Life in Motion And the show goes on
Feature Articles

Life in Motion And the show goes on

October 19, 2019

By S.N. Venkatnag Sobers

[Pics. by M.N. Lakshminarayana Yadav]

Circus excites everyone irrespective of age. People throng circuses across the world to witness some of the best acrobats performed by artistes, putting their lives at a high risk. Believing in the motto ‘The show must go on’, artistes have been performing day in and day out, producing the best show each time.

People in Mysuru, especially during Dasara, not only wait to watch the spectacle of caparisoned elephants led by Golden Howdah carrier on Vijayadashami but also eagerly wait for Jumbo Circus, one of the oldest in India. Circus has become an integral part of Dasara and Deepavali season.

Circus in India has a history of 140 years with one Vishnupant Chatre, an equestrian, and his wife, a trapeze artiste and an animal trainer, deciding to start their own circus company ‘Chatre’s Great Indian Circus’ on March 20, 1880. Inspired, by Chatre, India became home for many other circus companies which included Great Royal Circus, Great Rayman Circus and Amar Circus, Great Bombay Circus, Gemini Circus, Rajkamal Circus, Jumbo Circus, Rambo Circus and so on.

Life in a circus is the most difficult as the performers need to be fit and have to maintain their looks to be able to present their acts. Being away from their families and loved ones, performers are most vulnerable people whose lives have no guarantee. One wrong move and they are either maimed for life or it may prove fatal.

Menuka Thokarlam with her husband Bhushan Thokarlam performing a breath-taking act at Jumbo Circus. [Pic. by M.N. Lakshminarayana Yadav]

A joint family with love stories, emotions

Artistes in Circus are just like people in other professions who keep themselves away from home while on work. They spend most of their lives touring from one place to another round the year. Coming from the different places and geographical conditions, sometimes they find it difficult to adjust to different food and climate conditions.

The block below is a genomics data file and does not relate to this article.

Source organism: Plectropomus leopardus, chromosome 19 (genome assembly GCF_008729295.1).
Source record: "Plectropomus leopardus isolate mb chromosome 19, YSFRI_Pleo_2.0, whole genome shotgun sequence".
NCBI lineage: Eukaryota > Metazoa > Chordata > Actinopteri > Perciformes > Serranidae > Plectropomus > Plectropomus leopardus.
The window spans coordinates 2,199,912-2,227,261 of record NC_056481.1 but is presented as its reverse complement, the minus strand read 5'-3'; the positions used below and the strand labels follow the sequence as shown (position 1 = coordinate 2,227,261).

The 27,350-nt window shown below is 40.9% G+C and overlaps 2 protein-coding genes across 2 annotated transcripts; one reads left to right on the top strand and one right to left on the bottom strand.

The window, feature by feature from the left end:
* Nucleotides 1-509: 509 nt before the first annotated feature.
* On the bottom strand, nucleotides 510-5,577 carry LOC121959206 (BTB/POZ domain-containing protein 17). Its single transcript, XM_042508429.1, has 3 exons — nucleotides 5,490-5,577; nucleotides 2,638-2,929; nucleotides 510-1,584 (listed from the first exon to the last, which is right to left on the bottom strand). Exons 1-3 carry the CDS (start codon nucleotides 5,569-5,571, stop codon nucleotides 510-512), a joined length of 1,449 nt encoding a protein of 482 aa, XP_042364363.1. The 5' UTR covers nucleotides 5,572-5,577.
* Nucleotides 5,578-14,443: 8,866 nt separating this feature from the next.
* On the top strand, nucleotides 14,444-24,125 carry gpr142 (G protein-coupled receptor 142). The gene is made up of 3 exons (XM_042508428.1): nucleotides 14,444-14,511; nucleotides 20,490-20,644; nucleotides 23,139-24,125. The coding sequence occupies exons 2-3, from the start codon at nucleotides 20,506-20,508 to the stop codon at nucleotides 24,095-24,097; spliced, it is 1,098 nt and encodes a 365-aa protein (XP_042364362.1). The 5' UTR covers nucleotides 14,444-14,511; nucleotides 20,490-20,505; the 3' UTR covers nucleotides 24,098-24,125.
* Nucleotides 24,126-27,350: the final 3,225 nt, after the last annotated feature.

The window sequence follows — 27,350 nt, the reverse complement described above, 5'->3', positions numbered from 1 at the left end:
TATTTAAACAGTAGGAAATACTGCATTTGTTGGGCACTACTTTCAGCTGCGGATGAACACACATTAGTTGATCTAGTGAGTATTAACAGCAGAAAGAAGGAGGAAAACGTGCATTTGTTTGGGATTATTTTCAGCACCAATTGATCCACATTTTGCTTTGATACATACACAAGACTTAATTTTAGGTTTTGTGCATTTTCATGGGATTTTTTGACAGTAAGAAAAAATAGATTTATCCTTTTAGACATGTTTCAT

Bhushan Thokarlam, a juggling artiste from Nepal, says he joined circus 15 years ago after completing this 10th standard. “It is true that we miss our families. But by thinking so won’t fetch us food or money. When at circus, we consider our fellow artistes as our family. Sometimes there are differences, but not serious. We often help each other at the time of distress and have a lot of fun”, reveals Bhushan.

Menuka Thokarlam and Bhushan Thokarlam of Nepal.

Even circus has quite a few love stories that have blossomed and has ended up in wedlock. Like Bhushan found the love of life in ssMenuka, also an artiste and the couple tied the knot nine years ago. Now both perform dual acts which are quite popular.

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Menuka Thokarlam is a veteran in circus business. She joined the company about 24 years back as a child artiste. She was brought by her aunt to circus to join her cousin who was already working for the company.

All the way from Tanzania to Mysuru

Not everyone appreciates artistes who perform. “Response from public is good. Especially Mysureans have been encouraging us every year. But, not all places are like Mysuru. There are cities where people have spoken ill about us but we don’t get demotivated. We ignore and move on with our lives”, says Menuka Thokarlam.